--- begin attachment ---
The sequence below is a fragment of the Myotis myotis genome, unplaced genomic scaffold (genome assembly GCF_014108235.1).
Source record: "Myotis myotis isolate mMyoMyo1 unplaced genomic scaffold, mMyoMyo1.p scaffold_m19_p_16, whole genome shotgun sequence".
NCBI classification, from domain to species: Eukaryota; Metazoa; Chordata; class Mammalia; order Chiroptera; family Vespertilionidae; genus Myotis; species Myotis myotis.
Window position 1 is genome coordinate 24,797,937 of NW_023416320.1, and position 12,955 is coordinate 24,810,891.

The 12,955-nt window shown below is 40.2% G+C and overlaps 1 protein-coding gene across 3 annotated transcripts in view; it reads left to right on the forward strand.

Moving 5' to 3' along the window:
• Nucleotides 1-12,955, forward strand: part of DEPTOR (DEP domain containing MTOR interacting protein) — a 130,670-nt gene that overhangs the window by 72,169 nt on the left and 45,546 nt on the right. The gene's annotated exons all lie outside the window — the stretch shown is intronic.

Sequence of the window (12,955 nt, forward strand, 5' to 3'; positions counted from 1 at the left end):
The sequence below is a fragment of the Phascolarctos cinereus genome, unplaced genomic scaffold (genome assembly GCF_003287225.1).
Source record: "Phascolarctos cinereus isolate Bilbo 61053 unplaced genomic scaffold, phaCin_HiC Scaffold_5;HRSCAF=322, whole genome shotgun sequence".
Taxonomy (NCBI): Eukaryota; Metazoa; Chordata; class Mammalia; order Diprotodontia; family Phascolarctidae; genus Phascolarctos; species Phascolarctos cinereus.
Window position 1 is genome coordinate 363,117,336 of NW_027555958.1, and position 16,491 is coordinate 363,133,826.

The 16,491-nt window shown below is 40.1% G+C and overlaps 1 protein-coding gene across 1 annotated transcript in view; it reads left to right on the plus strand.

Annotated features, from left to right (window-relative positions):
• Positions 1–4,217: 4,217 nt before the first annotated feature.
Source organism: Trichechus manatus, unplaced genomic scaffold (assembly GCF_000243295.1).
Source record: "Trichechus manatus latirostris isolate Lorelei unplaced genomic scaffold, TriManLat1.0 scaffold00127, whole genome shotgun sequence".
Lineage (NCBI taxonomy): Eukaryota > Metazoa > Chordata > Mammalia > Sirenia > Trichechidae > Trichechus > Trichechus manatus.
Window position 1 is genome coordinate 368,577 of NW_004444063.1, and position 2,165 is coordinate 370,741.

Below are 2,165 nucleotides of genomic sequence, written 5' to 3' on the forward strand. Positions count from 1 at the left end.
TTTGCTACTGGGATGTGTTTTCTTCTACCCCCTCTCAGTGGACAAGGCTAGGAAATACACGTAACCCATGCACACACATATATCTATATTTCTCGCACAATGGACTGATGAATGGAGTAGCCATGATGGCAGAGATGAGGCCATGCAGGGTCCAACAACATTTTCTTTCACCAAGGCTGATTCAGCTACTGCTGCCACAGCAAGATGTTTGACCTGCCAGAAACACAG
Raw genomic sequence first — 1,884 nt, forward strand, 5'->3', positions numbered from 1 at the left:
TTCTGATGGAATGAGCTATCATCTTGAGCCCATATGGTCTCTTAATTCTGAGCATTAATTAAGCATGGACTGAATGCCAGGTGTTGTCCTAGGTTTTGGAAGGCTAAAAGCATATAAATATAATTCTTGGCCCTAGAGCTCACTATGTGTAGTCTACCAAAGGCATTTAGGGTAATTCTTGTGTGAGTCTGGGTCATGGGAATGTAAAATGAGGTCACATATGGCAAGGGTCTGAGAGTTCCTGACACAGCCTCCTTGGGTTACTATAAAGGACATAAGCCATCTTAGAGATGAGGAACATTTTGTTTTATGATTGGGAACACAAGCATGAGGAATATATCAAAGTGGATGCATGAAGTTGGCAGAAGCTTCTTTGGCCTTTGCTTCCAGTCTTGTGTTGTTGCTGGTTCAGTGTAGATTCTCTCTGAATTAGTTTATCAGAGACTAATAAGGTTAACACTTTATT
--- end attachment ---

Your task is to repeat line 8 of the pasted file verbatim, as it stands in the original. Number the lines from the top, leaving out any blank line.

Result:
Sequence of the window (12,955 nt, forward strand, 5' to 3'; positions counted from 1 at the left end):